The match itself is two out of three falls and, again by the standards of the era in general, is a really good effort. There’s a few moments when the veteran champions seem at sea (unless we’re being cynical and suggesting they were deliberately sandbagging) but on the whole this is a crisp, exciting match that gets over with the crowd largely thanks to the challengers. The heels naturally get the first fall and this sets up the winning run for the challengers perfectly. Of course the Angels in the WWE was never going to work long-term (even before Fabulous Moolah ALLEGEDLY got involved in sabotaging them) but what a breath of fresh air they must have been for fans in 1988. And they certainly hold up today as a great tag-team.
Next we have the contract signing for Hulk Hogan and Andre The Giant’s upcoming match at “The Main Event” which would turn out to be one of the most memorable matches of the era. In 2021 when almost ever PPV main event going has a similar contract angle signing like this one this all seems a little bit old hat. Yet at the time it was relatively new and it did it’s job in that sense. And it was a lot easier to sit through than eighteen hours of Dino Bravo lifting weights.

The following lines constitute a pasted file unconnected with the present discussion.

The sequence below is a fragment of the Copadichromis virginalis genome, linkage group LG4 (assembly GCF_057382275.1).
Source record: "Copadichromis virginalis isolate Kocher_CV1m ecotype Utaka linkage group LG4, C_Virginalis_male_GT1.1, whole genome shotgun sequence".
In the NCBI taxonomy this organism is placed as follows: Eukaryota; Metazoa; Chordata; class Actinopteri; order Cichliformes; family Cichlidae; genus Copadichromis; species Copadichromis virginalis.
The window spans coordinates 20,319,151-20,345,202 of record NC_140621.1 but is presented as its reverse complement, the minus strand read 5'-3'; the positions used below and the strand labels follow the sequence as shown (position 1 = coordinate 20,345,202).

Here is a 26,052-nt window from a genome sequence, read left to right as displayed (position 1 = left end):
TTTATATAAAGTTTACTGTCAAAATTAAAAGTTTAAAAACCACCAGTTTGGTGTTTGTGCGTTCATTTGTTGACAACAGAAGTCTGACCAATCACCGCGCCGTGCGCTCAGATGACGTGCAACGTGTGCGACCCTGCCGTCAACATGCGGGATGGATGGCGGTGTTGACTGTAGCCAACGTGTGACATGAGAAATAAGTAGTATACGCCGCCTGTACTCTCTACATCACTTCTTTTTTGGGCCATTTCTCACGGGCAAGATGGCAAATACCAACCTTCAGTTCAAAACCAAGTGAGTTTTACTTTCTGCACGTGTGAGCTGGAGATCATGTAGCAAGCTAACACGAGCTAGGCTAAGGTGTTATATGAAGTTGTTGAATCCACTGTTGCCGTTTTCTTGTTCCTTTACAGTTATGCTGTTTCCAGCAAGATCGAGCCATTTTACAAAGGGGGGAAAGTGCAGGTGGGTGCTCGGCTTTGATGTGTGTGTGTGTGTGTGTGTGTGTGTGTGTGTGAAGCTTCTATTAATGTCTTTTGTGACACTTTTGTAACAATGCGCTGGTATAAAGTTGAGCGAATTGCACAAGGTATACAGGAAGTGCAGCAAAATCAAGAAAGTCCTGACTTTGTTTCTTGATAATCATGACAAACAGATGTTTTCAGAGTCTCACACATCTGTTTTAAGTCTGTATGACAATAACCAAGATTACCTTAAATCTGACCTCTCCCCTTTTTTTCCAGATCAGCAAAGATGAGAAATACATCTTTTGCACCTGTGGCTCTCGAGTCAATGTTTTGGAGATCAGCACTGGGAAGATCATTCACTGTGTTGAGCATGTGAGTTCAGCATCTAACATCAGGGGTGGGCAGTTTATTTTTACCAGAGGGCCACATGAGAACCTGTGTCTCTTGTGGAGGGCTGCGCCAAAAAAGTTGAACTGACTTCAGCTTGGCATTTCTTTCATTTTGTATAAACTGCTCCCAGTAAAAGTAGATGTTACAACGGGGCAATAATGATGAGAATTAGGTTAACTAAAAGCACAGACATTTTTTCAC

And so it was onto the Royal Rumble itself, bafflingly not in the main event spot mind you. I suspect that as the first televised match of it’s kind, the WWE were playing it safe and ensuring the match could go as planned and wouldn’t have to be truncated if time was running short. That said, even on it’s debut the entrance times vary and waver when required. Bret Hart and Tito Santana are the answers to the quiz question of the first two Rumblr participants (and note Santana was part of the first WrestleMania match in 1985 too) and from there eighteen other men join them.